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Investors Like What They See at CBS, Push Shares Up 10%

October 30, 1998| From Associated Press

NEW YORK — Wall Street gave Mel Karmazin a warm welcome to the throne at CBS Corp.

CBS stock jumped 10% Thursday on news that Karmazin, the company's president, will replace the retiring Michael Jordan as chief executive at the start of next year. Shareholders were also encouraged by CBS' shrinking third-quarter loss and plans to forge ahead with a spinoff of part of its powerhouse radio business.

"People are generally excited about Mel taking the reins," said James Marsh, a broadcasting analyst at Prudential Securities.

CBS on Thursday reported a $43-million third-quarter loss, citing expenses to cover layoffs and other cost-cutting measures at its network. The loss was smaller than its $162-million shortfall in the same period last year, which was due to losses from Westinghouse industrial businesses that have since been shed.

CBS shares jumped $2.63 to $28 on the New York Stock Exchange.

The recent quarter's loss was the equivalent of 6 cents per diluted share, down from a loss of 26 cents a share last year. But excluding the restructuring costs, CBS earned $3 million from continuing operations, reversing a $19-million loss and slightly exceeding analysts' expectations.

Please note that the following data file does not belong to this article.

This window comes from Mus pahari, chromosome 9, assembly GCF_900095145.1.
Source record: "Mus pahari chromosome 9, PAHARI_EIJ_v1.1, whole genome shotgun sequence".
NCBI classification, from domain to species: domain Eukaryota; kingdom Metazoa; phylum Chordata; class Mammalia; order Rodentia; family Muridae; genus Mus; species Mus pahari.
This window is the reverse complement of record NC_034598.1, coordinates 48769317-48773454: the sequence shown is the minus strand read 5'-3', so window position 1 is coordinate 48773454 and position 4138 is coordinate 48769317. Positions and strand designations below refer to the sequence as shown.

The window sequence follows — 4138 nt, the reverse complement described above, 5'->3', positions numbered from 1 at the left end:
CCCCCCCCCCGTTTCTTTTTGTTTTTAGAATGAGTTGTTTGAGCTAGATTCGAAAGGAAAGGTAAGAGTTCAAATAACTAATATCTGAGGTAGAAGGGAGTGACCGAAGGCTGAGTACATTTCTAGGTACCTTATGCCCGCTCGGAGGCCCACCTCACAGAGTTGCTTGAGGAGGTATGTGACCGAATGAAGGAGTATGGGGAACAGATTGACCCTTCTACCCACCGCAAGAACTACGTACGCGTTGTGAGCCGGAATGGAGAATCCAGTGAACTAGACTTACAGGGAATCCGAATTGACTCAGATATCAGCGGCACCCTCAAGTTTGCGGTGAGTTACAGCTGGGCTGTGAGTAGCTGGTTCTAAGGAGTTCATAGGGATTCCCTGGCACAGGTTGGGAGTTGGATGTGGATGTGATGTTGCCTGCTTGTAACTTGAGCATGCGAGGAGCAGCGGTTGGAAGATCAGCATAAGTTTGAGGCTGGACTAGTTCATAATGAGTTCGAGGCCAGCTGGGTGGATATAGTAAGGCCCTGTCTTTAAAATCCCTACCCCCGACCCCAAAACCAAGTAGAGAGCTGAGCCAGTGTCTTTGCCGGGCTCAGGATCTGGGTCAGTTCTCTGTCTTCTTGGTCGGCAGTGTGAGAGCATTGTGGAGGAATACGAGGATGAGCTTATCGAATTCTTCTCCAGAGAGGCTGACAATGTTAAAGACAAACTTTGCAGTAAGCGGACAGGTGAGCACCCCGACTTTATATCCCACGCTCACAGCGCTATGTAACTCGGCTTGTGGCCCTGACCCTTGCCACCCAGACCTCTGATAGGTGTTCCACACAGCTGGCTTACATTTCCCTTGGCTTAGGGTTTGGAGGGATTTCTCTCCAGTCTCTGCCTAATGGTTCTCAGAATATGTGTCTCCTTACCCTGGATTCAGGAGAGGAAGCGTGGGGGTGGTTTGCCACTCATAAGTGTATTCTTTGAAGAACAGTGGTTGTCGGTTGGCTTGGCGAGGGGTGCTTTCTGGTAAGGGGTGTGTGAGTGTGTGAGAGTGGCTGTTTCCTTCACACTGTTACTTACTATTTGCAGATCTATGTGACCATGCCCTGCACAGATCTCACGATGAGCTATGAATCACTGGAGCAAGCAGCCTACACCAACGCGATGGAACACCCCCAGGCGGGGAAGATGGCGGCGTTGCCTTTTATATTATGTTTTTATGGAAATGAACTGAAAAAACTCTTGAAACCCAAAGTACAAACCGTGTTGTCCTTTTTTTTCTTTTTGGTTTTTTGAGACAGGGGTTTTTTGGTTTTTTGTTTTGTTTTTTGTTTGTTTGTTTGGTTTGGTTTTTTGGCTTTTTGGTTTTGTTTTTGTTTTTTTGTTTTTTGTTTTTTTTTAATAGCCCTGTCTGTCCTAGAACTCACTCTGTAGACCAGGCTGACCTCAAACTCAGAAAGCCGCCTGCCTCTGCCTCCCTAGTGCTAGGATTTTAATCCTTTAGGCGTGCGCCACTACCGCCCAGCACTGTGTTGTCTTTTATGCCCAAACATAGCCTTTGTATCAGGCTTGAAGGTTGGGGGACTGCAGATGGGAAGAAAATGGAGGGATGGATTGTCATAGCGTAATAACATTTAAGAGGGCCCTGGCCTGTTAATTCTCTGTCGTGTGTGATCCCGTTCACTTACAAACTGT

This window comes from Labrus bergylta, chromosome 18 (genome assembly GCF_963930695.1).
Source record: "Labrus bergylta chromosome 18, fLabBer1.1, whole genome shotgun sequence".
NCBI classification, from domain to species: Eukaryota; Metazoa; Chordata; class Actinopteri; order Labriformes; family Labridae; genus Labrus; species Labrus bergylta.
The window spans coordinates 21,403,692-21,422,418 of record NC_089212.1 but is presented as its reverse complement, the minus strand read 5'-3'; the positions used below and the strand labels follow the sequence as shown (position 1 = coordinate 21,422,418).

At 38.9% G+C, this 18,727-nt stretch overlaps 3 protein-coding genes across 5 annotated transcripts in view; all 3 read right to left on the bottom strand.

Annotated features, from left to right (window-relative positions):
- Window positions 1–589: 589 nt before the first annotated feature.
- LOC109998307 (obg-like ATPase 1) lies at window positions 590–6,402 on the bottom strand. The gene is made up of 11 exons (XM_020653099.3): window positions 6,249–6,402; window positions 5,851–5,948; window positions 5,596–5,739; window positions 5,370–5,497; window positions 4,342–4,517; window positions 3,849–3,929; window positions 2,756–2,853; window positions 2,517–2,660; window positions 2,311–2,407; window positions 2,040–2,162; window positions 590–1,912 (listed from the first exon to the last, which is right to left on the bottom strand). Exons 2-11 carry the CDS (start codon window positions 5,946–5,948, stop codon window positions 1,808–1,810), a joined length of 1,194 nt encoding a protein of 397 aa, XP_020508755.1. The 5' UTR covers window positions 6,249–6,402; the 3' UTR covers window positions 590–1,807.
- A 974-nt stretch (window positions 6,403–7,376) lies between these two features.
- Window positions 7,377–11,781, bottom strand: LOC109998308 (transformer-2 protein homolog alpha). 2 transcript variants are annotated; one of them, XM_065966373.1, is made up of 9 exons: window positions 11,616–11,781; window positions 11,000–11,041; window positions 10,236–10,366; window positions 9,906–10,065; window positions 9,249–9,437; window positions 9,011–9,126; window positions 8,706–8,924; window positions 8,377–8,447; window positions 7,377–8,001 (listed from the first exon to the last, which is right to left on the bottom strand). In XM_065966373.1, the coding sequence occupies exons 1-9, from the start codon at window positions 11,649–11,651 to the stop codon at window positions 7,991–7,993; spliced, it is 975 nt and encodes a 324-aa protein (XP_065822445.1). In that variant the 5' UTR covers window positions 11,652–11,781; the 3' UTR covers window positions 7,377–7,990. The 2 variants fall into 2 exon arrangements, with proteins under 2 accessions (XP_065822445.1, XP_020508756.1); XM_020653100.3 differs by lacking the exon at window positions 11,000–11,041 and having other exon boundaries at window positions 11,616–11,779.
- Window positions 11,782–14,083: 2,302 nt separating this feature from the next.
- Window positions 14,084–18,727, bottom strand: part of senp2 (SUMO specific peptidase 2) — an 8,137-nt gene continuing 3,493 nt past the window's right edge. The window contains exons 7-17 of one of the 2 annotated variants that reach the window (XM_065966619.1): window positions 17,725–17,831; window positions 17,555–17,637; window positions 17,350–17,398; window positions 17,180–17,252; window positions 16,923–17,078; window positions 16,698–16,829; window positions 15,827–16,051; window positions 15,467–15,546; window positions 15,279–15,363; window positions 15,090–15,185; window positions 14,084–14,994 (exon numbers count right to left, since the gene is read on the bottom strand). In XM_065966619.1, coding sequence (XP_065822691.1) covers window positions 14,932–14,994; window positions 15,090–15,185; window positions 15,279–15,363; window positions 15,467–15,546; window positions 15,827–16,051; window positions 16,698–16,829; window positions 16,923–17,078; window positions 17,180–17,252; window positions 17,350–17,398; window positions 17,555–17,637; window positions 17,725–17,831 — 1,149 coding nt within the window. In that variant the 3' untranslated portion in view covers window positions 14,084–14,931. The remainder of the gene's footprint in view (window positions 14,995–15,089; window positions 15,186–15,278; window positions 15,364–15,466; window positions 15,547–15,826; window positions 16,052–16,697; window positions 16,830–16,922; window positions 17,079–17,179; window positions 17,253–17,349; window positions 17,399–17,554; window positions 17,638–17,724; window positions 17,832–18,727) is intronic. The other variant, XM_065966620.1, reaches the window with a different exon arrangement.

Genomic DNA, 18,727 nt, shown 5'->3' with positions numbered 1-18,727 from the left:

Revenue rose 23% to $1.58 billion from $1.29 billion.

Operating profit from CBS' radio and outdoor advertising group jumped 59% to $157 million. But restructuring costs in its TV division sent operating profit plunging 90%. The TV group includes the network, 14 company-owned stations and the CMT and TNN country music cable channels.

Karmazin has been with CBS since the beginning of 1997, when the former Westinghouse Electric Corp. bought his Infinity Broadcasting, the radio company behind stars such as Howard Stern and Don Imus.

While Jordan's planned departure came sooner than analysts had expected, Karmazin already had been tapped as his successor and has been running the company's day-to-day operations since being named president in April.

Since the addition of Karmazin and Infinity, CBS' radio business has been booming and the company has slashed 450 jobs in an attempt to return its flagship TV network to profitability.

After Karmazin came aboard, CBS stock rose from just under $20 a share to around $35 before the broader market tumbled in mid-July. With Karmazin as the company's biggest individual shareholder, other investors are confident he will find a way to achieve higher returns.

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